When the newly formed United Nations began the debate on the UN Resolution on the Partition of Palestine, following the UN Special Committee on Palestine recommendation, Morris Cohen flew to San Francisco and convinced the head of the Chinese delegation to abstain from voting when he learned they planned to oppose partition.

Cohen sailed back to Canada, settled in Montreal and married Judith Clark, who ran a successful women's boutique. He made regular visits back to China with the hope of establishing work or business ties. Mostly, though, Cohen saw old friends, sat in hotel lobbies and spun out tales—many of them tall—of his exploits. It was his own myth making, together with the desire of others to fabricate yarns about him, that has resulted in much of the misinformation about Cohen, from the claim that he had a hand in the making of modern China, to such outlandish ones like him having an affair with Soong Ching-ling and a wife in Canada back in the 1920s. After the 1949 Communist takeover, Cohen was one of the few people who was able to move between Taiwan and mainland China. His prolonged absences took a toll on his marriage, and he and Judith divorced in 1956.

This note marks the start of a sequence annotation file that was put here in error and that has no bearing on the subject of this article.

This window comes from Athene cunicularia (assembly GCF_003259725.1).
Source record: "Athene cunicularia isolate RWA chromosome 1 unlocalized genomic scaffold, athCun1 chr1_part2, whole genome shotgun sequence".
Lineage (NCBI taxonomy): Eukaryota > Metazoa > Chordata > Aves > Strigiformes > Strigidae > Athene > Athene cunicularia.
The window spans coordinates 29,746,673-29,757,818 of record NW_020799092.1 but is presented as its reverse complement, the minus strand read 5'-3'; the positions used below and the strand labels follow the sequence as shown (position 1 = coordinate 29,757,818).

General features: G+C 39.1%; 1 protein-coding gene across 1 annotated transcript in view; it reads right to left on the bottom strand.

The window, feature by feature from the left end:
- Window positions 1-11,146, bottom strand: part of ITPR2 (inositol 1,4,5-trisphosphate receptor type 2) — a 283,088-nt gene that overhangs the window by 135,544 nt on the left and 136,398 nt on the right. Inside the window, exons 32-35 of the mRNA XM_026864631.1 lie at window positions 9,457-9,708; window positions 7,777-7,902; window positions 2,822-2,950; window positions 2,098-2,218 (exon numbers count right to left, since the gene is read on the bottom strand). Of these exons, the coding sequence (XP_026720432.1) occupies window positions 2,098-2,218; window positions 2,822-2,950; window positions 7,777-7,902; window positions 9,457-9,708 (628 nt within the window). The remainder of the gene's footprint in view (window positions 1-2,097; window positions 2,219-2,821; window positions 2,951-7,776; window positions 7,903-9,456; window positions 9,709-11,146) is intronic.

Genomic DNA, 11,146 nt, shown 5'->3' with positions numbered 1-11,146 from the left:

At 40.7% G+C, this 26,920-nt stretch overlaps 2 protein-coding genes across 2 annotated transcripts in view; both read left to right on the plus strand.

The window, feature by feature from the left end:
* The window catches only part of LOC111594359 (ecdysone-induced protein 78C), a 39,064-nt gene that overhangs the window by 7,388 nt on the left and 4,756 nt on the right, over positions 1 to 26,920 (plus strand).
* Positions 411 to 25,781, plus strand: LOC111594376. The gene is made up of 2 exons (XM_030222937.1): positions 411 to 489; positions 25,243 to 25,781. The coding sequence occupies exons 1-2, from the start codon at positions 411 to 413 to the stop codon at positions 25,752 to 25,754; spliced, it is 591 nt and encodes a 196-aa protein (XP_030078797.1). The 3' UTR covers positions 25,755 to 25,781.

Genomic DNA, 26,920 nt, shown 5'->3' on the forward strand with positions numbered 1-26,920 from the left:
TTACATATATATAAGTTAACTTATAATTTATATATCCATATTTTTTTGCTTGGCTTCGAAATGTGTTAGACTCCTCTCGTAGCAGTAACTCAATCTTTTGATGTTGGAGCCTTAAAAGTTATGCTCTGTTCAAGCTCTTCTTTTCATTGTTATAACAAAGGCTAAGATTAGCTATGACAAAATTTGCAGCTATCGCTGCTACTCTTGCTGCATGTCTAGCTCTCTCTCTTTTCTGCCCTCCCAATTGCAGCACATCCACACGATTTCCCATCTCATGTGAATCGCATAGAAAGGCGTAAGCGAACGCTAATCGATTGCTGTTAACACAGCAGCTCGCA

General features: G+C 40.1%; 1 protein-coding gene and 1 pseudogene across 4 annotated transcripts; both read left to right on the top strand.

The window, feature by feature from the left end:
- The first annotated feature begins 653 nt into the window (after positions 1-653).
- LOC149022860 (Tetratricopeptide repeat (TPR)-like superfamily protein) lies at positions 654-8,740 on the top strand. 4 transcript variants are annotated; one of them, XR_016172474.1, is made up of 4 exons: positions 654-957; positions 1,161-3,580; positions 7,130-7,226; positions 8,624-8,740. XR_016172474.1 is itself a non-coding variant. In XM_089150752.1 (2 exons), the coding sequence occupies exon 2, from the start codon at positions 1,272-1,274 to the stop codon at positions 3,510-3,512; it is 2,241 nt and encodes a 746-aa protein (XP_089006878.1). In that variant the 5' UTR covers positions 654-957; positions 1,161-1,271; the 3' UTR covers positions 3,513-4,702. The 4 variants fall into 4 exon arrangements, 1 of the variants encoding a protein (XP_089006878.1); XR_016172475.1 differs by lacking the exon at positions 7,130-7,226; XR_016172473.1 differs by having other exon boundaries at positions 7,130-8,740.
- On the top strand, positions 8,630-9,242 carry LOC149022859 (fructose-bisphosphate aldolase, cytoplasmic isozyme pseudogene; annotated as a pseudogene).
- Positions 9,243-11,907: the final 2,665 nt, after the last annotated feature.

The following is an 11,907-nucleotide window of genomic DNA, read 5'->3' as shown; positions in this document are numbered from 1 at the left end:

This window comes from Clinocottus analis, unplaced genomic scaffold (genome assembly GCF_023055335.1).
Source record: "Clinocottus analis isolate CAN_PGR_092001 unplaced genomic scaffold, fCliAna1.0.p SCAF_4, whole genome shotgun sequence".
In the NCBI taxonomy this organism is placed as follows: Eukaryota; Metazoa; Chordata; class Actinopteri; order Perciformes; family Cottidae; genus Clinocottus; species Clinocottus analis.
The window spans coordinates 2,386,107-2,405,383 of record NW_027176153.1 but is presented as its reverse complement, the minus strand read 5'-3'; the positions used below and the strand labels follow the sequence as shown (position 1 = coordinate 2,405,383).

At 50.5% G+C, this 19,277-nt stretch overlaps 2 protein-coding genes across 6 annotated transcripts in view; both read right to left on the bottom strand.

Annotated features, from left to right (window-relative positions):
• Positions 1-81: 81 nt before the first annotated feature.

Later life

Cohen stayed behind to fight, and when Hong Kong fell later that month, the Japanese tossed him into Stanley Prison Camp. There the Japanese badly beat him and he languished in Stanley until he was part of a rare prisoner exchange in late 1943.